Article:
In their study of reading styles in the classroom, Brabham and Lynch-Brown broke down reading into three methods: just reading, performance reading, and interactional reading. Just reading is just what it sounds like. Performance reading encompasses the use of interesting voices and dramatic tactics throughout an uninterrupted reading. Interactional reading includes engaging voice work as well as discussion throughout a text investigating narrative, vocabulary, themes, illustrations, and children’s questions.
Performative and interactional styles also bracket the reading of a text with engaging questions. “What do you notice about the characters on the cover of this book? Who is looking at who? Where do you think they might be going? Can you make a sound for the feeling you think they’re having? Tell me about another time you’ve seen a black cat. What are they thinking about? What might happen next? Where would you end up if you crawled through a magic tunnel? Tell me about an adventure you went on a friend with.”
The researchers looked at 246 students in early elementary classrooms who had pre-service teachers read them specific, informational books with one of the three chosen methods. With an eye on children’s understanding and integration of specific vocabulary from the text, researchers discovered that the way a text is shared with children has an impact.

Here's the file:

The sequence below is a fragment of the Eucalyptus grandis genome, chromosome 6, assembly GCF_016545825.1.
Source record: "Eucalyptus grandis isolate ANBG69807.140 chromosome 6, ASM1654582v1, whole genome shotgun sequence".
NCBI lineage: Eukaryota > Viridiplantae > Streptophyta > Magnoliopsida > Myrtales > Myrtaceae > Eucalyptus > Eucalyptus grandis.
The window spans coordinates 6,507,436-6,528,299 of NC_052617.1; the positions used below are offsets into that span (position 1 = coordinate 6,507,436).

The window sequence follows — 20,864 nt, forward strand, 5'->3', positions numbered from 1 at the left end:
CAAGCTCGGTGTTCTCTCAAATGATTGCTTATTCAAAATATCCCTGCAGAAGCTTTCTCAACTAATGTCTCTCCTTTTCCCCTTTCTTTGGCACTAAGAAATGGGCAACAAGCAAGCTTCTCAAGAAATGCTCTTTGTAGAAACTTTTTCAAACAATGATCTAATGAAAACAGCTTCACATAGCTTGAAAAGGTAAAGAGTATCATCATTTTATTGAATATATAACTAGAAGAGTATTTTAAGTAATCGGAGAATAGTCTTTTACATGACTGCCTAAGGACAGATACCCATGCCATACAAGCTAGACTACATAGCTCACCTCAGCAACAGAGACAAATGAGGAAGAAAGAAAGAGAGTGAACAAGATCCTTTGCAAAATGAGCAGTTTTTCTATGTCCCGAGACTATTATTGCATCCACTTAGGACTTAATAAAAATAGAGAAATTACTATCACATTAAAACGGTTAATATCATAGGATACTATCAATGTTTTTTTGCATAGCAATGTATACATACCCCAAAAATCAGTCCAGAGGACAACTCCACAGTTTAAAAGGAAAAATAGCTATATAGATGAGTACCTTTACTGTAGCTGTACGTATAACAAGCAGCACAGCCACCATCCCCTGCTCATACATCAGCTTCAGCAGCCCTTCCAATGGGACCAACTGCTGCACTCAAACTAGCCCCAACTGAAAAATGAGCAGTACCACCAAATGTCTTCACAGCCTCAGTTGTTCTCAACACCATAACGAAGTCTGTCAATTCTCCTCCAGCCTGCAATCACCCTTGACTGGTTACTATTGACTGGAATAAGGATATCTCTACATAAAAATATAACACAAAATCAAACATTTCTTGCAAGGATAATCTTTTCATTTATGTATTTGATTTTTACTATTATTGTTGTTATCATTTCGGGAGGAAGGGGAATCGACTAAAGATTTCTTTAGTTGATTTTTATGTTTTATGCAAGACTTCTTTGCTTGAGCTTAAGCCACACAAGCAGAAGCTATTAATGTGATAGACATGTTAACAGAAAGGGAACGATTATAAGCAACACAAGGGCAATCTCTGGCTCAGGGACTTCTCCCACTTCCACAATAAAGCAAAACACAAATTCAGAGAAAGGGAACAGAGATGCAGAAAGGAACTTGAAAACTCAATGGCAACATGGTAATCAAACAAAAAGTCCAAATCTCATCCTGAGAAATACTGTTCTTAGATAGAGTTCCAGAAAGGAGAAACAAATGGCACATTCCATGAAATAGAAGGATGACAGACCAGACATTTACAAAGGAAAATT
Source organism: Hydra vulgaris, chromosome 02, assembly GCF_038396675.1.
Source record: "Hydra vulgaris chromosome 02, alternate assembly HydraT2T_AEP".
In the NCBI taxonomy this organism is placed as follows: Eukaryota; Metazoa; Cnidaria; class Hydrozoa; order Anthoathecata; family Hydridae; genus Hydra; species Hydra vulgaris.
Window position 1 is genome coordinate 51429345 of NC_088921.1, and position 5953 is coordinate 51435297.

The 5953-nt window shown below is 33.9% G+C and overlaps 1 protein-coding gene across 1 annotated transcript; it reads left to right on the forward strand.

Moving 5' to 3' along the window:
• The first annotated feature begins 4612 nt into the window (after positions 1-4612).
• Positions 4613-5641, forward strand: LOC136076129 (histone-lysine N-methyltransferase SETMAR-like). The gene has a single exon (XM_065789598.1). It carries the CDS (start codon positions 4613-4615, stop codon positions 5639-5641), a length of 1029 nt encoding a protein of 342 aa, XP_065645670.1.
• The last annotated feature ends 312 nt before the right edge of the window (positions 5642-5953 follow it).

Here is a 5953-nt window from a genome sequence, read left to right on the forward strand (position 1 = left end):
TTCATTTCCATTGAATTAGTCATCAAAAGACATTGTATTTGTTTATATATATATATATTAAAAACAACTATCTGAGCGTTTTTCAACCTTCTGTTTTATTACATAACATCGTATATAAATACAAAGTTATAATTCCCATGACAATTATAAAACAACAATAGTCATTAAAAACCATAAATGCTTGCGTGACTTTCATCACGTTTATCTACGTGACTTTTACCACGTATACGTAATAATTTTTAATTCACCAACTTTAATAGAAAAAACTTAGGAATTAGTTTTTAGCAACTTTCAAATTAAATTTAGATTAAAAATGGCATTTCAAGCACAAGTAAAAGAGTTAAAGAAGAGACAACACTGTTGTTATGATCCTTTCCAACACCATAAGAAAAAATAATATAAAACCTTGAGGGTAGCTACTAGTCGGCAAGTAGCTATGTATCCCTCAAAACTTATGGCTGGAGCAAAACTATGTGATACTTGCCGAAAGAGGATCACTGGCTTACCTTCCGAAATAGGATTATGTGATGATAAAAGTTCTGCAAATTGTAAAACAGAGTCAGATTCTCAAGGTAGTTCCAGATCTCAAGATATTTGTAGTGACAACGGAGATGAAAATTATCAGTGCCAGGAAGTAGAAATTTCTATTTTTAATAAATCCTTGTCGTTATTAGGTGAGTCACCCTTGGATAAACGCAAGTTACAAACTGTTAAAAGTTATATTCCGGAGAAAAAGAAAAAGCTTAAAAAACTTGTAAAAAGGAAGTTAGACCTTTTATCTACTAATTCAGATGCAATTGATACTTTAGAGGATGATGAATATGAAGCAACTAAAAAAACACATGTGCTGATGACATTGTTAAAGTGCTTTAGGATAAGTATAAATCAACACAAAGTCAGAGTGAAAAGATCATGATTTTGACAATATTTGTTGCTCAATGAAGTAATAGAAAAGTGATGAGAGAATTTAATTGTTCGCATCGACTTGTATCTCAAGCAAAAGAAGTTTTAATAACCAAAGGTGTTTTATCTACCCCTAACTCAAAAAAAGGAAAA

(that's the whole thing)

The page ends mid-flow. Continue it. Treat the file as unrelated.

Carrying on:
Brabham and Lynch-Brown write that “Just reading produced the smallest vocabulary gains with greater gains for performance reading and the greatest gains for interactional reading” (p. 470). I bet the pre-service teachers reading expressively with pauses for conversation and dissection found themselves the most engaged, too.
If you are also finding yourself wondering about the best ways to set your child up for success, consider interactional reading to be a foundational element. It’s an open invitation for ongoing dialogue with your child before, during, and after reading a book or any piece of text. You will be bolstering their literacy development through vocabulary acquisition and, equally importantly, you will be building connections for dialogue and big questions in your relationship.
Consider finding texts that give you both something to talk about. Start a new shelf in your home with books that have won The New York Times/New York Public Library Best Illustrated Children’s Books Award. From this year’s list, I’ve particularly fallen in love with Just Because written by Mac Barnett and illustrated by Isabelle Arsenault. It’s illustrations and text work in tandem with the ways in which children think and dream. While you’re at it, check out Another written and illustrated by Christian Robinson. It’s an open-ended fantastical journey that you and your child can create narration and dialogue for as you turn the pages together. Both of these books create opportunities for you to model curiosity for your child by wondering out loud and asking open-ended questions.
Whether it’s with one of these captivating books or the labels in the grocery store, finding ways to expressively read and ask intriguing questions with your child will set them up to be passionate, articulate learners who are excited to ask and think into fascinating questions.
Check out the full article here
Brabham, E. G., & Lynch-Brown, C. (2002). Effects of teachers reading-aloud styles on vocabulary acquisition and comprehension of students in the early elementary grades. Journal of Educational Psychology, 94(3), 465–473. doi: 10.1037/0022-0622.214.171.1245